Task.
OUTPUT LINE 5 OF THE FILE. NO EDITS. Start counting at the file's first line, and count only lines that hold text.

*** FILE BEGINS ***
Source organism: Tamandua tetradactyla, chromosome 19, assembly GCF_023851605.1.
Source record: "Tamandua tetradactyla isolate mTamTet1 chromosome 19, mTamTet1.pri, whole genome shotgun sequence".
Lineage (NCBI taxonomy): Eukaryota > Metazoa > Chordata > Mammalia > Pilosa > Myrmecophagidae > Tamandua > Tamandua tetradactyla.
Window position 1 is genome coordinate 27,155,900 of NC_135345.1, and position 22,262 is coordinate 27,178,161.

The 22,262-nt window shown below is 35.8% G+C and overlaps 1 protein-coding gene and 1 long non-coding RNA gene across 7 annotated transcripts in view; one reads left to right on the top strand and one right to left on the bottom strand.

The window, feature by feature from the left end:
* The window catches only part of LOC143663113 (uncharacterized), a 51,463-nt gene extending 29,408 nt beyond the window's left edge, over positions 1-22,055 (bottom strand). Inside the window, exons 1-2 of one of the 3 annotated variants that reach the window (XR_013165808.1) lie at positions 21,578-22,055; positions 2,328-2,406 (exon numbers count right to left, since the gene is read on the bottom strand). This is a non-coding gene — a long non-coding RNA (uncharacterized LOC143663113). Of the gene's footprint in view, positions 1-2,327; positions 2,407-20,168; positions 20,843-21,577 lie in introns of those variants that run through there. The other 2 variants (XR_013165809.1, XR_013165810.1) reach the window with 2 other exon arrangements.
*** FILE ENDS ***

The 22,262-nt window shown below is 35.8% G+C and overlaps 1 protein-coding gene and 1 long non-coding RNA gene across 7 annotated transcripts in view; one reads left to right on the top strand and one right to left on the bottom strand.